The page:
[LEAPSECS] Does the "leap second" matter?

Rob Seaman seaman at noao.edu
Wed Aug 7 19:07:56 EDT 2013

Hi Kevin,

> I have to admit that the idea of biological clocks makes me cringe a bit.

> This is because "clock" is a metaphor that is constraining biological and

> neuroscientific research right now.

We traded some email earlier and I don't disagree with anything said. I might assert that "clock" is just as misleading a metaphor in the physical sciences :-)

> Biological systems are not clocks. If they were good clocks, we'd have no

> need for clocks.

Something like http://youtu.be/q030WNZvXrA

...and it's decimal!

> Instead, the circadian cycles that Dava talks about and

> which Cziesler has done extensive research on are systems that are very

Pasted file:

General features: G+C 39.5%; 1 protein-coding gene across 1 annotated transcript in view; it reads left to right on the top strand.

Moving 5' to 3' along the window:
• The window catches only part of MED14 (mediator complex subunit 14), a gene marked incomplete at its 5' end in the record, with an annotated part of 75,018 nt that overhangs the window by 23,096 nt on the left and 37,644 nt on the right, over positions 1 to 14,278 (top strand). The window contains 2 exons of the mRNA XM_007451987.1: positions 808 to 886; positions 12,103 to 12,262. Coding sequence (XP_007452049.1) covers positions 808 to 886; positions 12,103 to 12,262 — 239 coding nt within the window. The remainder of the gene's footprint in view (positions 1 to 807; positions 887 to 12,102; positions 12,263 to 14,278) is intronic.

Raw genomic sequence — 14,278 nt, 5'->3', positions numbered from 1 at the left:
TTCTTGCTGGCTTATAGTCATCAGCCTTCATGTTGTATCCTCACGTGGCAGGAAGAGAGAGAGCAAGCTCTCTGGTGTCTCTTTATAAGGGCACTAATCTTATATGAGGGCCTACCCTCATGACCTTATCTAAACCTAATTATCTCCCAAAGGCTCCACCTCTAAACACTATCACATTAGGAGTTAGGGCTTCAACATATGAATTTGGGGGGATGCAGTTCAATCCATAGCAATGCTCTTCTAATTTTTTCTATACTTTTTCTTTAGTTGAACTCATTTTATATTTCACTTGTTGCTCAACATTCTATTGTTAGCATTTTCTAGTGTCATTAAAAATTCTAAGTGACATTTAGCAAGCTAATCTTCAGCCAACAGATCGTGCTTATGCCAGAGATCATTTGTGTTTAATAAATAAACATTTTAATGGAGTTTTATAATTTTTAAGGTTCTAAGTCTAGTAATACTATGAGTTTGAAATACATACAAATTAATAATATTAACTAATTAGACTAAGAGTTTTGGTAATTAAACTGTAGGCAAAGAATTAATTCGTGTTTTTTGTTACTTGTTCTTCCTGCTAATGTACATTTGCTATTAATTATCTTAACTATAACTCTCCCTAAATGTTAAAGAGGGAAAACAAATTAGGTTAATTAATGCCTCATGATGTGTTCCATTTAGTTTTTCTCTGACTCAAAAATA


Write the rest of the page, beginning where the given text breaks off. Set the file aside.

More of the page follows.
> good at maintaining themselves for durations on the order of a few days,

> but they need a time time reference to continue to function properly. In

> most species, the time reference is exposure to light (particularly

> sunrise). Without the time reference, the cycles drift.

Just as with the 10,000-year clock:


> As a result, time in biological systems is different from a continuous

> timescale since the biological systems are designed to reset every day

Distribution of a "continuous" timescale depends on the same requirements:

"...an electronic timekeeping protocol needs some wiggle room to adjust the rate of each clock to maintain nominal time agreement with the national timescale." - D. Mills, Computer Network Time Synchronization, p.2

Just a matter of the size of the wiggles :-)


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